Jason Brough

VANCOUVER, BC - OCTOBER 15: Jake Virtanen #18 of the Vancouver Canucks is stopped by goaltender Chad Johnson #31 of the Calgary Flames during the second period of their NHL game at Rogers Arena on October 15, 2016 in Vancouver, British Columbia, Canada. (Photo by Ben Nelms/Getty Images)

Johnson earns second straight start for Flames, after Elliott struggles


Glen Gulutzan knows a goaltending controversy when he sees one. The Flames’ new head coach was an assistant in Vancouver when John Tortorella started Eddie Lack over Roberto Luongo in the 2014 Heritage Classic. It was the “last straw” for Luongo, and a couple of days later came the trade to Florida.

So for Gulutzan, what’s happening in Calgary right now is far from a “goalie controversy.”

But at the very least, let’s call it an interesting development. Because Chad Johnson confirmed to reporters today that he’ll get the start Tuesday when the winless Flames host the Sabres. Brian Elliott started the first two games of the season and got shelled by the Oilers, allowing 10 goals on 55 shots (.818). Johnson then started Saturday night in Vancouver and was solid in a 2-1 shootout loss.

Both Elliott and Johnson are new to the Flames, and both of them are pending unrestricted free agents. So expect the Flames’ goaltending story to be front and center all season long, or at least until the situation stabilizes. Elliott was supposed to be the consistent starter they’ve so badly needed in Calgary; he wanted to be the “backbone of the team.” It’s still very early, but it hasn’t started out that way.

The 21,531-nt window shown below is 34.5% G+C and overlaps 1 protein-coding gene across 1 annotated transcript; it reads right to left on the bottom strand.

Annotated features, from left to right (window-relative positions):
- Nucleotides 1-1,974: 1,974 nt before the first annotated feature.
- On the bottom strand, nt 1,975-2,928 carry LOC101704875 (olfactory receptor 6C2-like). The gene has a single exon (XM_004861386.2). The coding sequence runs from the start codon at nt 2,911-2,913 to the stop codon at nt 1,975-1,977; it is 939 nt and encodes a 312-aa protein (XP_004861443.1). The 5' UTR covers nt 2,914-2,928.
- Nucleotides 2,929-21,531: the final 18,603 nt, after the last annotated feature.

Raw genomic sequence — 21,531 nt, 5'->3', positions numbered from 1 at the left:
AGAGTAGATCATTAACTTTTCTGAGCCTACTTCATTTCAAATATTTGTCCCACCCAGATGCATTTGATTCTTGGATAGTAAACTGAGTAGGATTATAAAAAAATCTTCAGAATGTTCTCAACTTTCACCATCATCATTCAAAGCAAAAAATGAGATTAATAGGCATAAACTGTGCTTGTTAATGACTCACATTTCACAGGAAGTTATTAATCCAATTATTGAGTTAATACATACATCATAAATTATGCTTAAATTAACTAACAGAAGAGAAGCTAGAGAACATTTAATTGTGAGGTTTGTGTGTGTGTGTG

Related: Elliott gets off to tough start with Flames

Injury to Girardi means an opportunity for Rangers’ McIlrath

NEW YORK, NY - JANUARY 25:  Dylan McIlrath #6 of the New York Rangers takes the puck as Matt Moulson #26 of the Buffalo Sabres defends at Madison Square Garden on January 25, 2016 in New York City.  (Photo by Elsa/Getty Images)

One wonders if a few scouts might be in the building for tonight’s Rangers-Sharks game at Madison Square Garden.

That’s because Dylan McIlrath will be in the lineup for the Blueshirts, stepping in to replace injured Dan Girardi.

It’s been reported that the Rangers have explored trading the 24-year-old McIlrath. But with injuries to both Girardi and Kevin Klein, the team needs to keep McIlrath, at least for now. (All three of the aforementioned are right-shot defensemen.)

“I expect him to play well,” head coach Alain Vigneault said of McIlrath, per the New York Post. “He’s just coming in the lineup, and we need him to play to his strengths and give us a good game.”

McIlrath is expected to skate with Brady Skjei on the third pairing, with a top pair of Ryan McDonagh and Nick Holden, and a second of Marc Staal and Adam Clendening.

The Rangers have played reasonably well to start the season. They beat the Islanders in their opener, then fell on the road to Carton Hutton and the Blues, 3-2, despite outshooting them, 35-18.

McIlrath was a healthy scratch for both those games. McDonagh logged 30:08 of ice time against the Blues, as the Rangers were forced to play with just five defensemen for much of the game.

Related: Buchnevich out with back spasms

Coyotes assign Michalek to AHL

Arizona Coyotes' Mike Smith (41) makes a save on a shot by Philadelphia Flyers' Wayne Simmonds (17) as Coyotes' Zbynek Michalek (4), of the Czech Republic, defends on the play during the first period of an NHL hockey game Saturday, March 26, 2016, in Glendale, Ariz. (AP Photo/Ross D. Franklin)

The Arizona Coyotes announced today that veteran defenseman Zbynek Michalek has been assigned to AHL Tucson.

Michalek, 33, cleared waivers prior to the start of the season. He was scratched for the Coyotes’ season opener on Saturday, a 4-3 OT win over Philadelphia.

Michalek played 70 games for Arizona last season, but new additions Alex GoligoskiLuke Schenn, Jamie McBain and Jakob Chychrun all played Saturday, as did Oliver Ekman-Larsson and Connor Murphy.

Michalek is in the final year of his contract, which has a cap hit of $3.2 million.